The Casa Guidi, as we see it today, has the same number of rooms and the same plan as it was when the Robert and Elizabeth Barret Browningrented it in 1847. The Brownings lived here happily for many years, and Elizabeth died there in 1861. The Brownings took two years to furnish the apartment, buying at high cost one or two precious pieces such as the golden mirror of the living room, while most of the paintings and other furniture was found in small Florentine shops.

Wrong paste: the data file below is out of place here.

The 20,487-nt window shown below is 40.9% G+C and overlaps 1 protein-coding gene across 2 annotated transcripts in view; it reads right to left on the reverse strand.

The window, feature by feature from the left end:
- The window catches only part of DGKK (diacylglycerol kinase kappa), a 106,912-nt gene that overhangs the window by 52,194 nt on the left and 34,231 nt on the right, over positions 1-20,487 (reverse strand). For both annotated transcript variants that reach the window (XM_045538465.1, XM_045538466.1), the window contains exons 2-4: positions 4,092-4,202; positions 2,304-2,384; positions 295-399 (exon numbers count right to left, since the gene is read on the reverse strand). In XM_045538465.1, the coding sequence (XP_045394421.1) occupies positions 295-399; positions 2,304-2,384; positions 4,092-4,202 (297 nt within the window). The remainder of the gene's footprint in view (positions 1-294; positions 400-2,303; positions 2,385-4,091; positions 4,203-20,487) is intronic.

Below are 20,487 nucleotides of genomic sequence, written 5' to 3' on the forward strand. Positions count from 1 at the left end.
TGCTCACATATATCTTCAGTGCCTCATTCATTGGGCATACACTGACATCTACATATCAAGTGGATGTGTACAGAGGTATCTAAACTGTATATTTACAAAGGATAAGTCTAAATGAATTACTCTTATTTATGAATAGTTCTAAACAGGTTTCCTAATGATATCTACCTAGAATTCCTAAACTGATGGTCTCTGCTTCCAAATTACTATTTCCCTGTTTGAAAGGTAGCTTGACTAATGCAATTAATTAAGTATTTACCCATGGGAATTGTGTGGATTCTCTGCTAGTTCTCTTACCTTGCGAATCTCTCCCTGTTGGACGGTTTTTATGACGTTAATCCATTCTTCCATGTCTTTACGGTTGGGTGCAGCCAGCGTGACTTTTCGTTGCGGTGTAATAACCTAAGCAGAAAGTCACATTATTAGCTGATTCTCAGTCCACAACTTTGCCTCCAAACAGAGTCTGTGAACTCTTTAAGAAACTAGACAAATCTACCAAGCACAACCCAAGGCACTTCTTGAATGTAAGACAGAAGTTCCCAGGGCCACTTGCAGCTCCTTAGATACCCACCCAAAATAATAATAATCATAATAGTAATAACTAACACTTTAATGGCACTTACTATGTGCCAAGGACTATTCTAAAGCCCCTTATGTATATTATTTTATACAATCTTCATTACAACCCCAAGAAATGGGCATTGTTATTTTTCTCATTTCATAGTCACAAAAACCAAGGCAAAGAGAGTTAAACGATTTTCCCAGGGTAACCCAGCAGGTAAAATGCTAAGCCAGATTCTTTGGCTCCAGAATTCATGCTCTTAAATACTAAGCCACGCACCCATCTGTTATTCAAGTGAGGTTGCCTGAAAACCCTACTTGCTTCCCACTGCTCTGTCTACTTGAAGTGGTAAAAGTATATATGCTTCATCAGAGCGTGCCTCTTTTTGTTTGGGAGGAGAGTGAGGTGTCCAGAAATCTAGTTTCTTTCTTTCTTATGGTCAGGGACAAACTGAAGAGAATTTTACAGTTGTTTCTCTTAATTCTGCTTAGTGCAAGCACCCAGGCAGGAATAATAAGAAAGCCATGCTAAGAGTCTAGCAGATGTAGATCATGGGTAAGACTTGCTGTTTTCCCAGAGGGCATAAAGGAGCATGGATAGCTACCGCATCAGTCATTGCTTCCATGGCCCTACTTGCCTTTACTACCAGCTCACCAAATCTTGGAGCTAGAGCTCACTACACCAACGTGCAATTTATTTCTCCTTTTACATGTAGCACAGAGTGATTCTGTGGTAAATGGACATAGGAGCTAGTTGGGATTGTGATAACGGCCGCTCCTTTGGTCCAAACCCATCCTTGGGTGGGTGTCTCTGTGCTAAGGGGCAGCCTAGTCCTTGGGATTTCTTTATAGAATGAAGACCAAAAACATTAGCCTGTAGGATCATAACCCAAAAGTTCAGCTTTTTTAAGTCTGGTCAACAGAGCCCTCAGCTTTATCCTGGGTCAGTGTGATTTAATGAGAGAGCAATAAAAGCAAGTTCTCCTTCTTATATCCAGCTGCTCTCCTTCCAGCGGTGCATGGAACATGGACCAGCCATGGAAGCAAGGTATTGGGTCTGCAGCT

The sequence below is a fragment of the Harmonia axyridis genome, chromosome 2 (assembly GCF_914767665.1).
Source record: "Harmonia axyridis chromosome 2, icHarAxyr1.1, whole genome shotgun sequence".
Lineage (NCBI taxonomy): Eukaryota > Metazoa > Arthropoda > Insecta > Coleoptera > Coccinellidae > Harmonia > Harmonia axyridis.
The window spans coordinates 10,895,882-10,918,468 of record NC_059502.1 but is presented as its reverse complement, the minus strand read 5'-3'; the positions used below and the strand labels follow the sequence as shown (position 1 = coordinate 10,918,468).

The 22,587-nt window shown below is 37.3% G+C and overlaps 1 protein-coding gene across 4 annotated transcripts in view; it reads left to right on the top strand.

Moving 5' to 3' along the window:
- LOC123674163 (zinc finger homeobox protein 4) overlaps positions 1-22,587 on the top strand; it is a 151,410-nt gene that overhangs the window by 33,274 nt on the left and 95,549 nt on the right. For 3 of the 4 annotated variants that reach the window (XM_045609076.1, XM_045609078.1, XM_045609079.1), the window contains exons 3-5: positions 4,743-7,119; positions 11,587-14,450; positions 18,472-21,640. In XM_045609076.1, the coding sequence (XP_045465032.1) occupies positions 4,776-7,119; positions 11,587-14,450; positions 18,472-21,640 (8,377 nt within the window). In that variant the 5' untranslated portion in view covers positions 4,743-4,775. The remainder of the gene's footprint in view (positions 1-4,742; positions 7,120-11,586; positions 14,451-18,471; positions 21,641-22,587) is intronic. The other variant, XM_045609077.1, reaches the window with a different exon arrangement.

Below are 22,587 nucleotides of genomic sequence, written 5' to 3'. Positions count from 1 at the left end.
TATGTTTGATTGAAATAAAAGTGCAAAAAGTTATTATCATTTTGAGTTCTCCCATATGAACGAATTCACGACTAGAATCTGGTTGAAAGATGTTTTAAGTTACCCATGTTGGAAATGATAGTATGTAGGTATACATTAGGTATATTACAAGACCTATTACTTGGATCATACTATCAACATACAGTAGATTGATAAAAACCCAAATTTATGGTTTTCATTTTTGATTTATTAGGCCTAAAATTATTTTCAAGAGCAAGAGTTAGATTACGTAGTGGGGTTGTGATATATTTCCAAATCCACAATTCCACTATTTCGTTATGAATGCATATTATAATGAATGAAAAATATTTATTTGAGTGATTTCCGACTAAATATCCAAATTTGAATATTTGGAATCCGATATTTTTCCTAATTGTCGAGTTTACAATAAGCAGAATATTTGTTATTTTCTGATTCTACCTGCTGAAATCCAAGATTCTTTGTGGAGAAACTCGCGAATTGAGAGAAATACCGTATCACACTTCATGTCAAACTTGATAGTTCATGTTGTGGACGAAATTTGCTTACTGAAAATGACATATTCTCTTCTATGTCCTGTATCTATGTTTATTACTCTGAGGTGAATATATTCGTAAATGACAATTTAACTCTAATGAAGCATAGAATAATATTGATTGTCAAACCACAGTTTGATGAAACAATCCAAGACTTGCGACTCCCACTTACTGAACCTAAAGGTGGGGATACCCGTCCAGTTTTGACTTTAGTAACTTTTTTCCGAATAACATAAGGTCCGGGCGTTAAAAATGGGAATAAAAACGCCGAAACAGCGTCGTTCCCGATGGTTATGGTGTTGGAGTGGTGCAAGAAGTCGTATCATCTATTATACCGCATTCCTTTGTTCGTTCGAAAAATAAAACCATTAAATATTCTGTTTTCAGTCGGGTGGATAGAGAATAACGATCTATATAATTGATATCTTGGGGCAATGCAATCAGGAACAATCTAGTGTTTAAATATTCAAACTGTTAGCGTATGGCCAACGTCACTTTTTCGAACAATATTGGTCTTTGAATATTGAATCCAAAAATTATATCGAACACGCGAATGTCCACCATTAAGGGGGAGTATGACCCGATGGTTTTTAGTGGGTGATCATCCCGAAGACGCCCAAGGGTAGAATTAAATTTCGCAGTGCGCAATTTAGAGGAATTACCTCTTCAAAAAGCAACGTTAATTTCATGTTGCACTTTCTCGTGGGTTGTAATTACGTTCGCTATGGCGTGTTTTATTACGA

In restoring the property, the Landmark Trust and Eton College tried to maintain the original atmosphere, preventing the apartment from looking like a museum. There are currently some paintings and furniture that belonged to both the Barrett family and the Browning family and that have been generously donated to Casa Guidi, but overall the furnishings remain similar to those of the 19th century. The walls and ceilings in the living room and main bedroom and the ceiling of the poet's studio have been restored with the original colors of the period. All doors and fireplaces are original. After the poet's death, the Commune commemorated her life placed an inscription on the door (composed by Niccolò Tommaseo) according to which her poetry had created a golden ring that binds Italy and England.
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